Nature is being destroyed by humans at a rate never seen before, according to the conservation group the World Wildlife Fund (WWF).
The WWF says population sizes of mammals, birds, fish, amphibians and reptiles have fallen by an average of 68 per cent in fewer than 50 years. That means globally more than two thirds of these animal numbers have been lost.
The organisation's Living Planet Report says farming and deforestation are two of the major causes, while over-fishing is a big problem for life in the ocean and fresh waters.
The WWF says the destruction of ecosystems means a million species (500,000 animals and plants, and 500,000 insects) will be threatened with extinction over the next 100 years.
A loss of wildlife on this scale is normally seen over millions of years, which is why scientists are worried.
Tanya Steele, Chief Executive at the WWF, said: "We are wiping wildlife from the face of the planet, burning our forests, polluting and over-fishing our seas and destroying wild areas. We are wrecking our world - the one place we call home - risking our health, security and survival here on Earth."
The Living Planet Report is produced every two years by the WWF, along with experts it looks at how well the natural world is doing, what threats it faces and what humans need to do to fix the problems.
"In the UK we need to fast-track tough new nature laws that protect our wildlife at home and abroad, and with the COP26 summit in Glasgow next year the government has a huge opportunity to show global leadership in securing urgent commitments and action from world leaders," Tanya Steele said.
"Only by putting the environment at the heart of our decision making can we build a safe and resilient future for nature, people and our planet."
The WWF's Living Planet Report has analysed the populations of 21 thousand animal species around the world.
Globally, the biggest loss of wildlife populations seen anywhere on Earth has been in the Caribbean and South America.
In the country of Costa Rica, the numbers of Leatherback turtles seen at at Tortuguero beach have reduced by 84%.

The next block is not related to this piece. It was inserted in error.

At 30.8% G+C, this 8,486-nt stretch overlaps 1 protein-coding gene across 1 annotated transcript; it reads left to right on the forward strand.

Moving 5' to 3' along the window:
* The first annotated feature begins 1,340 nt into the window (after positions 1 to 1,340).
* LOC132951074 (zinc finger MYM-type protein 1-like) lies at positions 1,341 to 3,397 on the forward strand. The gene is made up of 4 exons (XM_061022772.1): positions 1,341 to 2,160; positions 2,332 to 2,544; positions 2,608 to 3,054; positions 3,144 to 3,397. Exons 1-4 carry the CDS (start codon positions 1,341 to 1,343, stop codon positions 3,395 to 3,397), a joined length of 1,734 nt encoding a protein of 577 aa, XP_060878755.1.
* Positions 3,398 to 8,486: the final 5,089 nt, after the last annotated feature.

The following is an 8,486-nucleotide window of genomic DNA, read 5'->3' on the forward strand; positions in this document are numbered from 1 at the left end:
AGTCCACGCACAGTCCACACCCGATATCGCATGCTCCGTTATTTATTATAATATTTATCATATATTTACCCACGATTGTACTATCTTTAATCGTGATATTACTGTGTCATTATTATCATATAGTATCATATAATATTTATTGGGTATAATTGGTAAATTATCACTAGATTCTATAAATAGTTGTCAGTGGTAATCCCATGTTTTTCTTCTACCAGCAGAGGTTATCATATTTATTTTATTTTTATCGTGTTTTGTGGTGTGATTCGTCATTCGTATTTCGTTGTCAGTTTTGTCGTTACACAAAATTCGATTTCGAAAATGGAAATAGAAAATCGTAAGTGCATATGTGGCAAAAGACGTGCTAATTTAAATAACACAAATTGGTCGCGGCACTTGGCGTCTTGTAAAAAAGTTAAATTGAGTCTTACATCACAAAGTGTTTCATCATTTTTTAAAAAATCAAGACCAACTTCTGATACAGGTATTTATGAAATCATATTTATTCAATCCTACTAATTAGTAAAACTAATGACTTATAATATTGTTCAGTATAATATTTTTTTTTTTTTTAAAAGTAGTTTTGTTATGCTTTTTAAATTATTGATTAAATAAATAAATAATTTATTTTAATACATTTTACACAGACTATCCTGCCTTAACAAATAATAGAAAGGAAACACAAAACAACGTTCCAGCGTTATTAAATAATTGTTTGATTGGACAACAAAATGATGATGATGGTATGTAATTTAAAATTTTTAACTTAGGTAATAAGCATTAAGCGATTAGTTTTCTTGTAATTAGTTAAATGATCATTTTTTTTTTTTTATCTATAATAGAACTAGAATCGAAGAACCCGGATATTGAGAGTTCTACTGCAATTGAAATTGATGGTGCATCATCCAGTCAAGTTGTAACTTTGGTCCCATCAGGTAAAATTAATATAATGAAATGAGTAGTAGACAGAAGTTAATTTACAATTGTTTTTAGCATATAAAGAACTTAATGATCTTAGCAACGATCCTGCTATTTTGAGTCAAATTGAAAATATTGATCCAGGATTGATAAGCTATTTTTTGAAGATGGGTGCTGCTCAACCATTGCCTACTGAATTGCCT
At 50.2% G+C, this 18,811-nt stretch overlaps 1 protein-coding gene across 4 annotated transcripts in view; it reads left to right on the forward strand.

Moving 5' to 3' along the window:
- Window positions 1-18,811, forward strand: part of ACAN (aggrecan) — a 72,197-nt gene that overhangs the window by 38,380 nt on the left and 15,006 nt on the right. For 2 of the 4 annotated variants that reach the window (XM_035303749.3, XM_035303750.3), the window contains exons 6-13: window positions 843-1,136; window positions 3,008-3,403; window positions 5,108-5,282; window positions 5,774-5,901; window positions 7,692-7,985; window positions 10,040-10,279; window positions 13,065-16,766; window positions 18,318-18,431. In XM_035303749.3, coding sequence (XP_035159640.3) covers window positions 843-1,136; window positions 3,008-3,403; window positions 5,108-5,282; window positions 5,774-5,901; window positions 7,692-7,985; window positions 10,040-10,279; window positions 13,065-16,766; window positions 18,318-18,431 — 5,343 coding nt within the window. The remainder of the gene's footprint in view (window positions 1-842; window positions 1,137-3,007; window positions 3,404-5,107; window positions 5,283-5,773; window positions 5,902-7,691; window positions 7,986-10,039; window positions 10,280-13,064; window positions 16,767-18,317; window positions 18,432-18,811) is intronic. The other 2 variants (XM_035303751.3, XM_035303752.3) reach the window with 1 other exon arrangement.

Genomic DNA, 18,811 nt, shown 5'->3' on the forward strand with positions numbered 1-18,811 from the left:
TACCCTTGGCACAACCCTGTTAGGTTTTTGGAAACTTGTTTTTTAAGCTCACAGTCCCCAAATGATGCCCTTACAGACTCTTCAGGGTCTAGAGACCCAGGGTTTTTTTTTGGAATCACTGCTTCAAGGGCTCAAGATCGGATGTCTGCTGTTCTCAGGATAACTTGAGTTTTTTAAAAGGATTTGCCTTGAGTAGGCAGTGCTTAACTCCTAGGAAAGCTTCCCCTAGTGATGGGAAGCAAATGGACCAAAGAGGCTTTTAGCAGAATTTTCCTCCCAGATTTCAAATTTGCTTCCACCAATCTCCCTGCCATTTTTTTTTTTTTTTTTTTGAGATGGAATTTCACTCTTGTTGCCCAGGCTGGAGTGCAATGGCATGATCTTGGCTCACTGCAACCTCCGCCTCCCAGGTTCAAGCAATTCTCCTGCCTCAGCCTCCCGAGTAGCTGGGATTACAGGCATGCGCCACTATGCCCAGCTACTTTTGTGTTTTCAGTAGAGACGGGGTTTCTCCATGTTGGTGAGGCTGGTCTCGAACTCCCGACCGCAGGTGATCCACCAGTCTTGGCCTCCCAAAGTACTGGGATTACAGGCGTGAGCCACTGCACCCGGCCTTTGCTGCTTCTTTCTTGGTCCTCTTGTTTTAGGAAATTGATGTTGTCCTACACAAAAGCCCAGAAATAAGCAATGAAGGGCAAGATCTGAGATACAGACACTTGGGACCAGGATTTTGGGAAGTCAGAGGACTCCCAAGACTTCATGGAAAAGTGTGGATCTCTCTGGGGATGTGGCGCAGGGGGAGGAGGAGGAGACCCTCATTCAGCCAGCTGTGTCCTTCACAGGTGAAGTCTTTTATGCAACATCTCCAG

Leatherback turtles journey to the beaches to lay their eggs, however the eggs are often stolen and the turtles themselves are hunted for their shells which can be sold illegally. Warming oceans also force leatherbacks on longer more difficult journeys to feed.
The report also blames the loss of wildlife globally on other human activities that have destroyed important ecosystems.
Fresh water ecosystems are the most threatened on Earth, with too much fishing and structures such as dams affecting the food source for lots of animals.
Research shows that almost one in three freshwater species now face extinction with larger animals such as hippos, river dolphins, sturgeon and beavers said to be the most at risk.
Elsewhere in the Central African Republic, 98% of the African elephant population has been lost, meaning the animal has almost been completely wiped out from the country.
However there is some good news, the report says that many animal extinctions are preventable if we 'conserve and restore nature'.
Conservation efforts have seen positive results around the world, with legal protection for forest elephants in Ghana, blacktail reef sharks in Australia and tigers in Nepal resulting in large increases of animal numbers.
A conservation effort in Kenya and tougher action against poachers recently saw the population of elephant double in the country.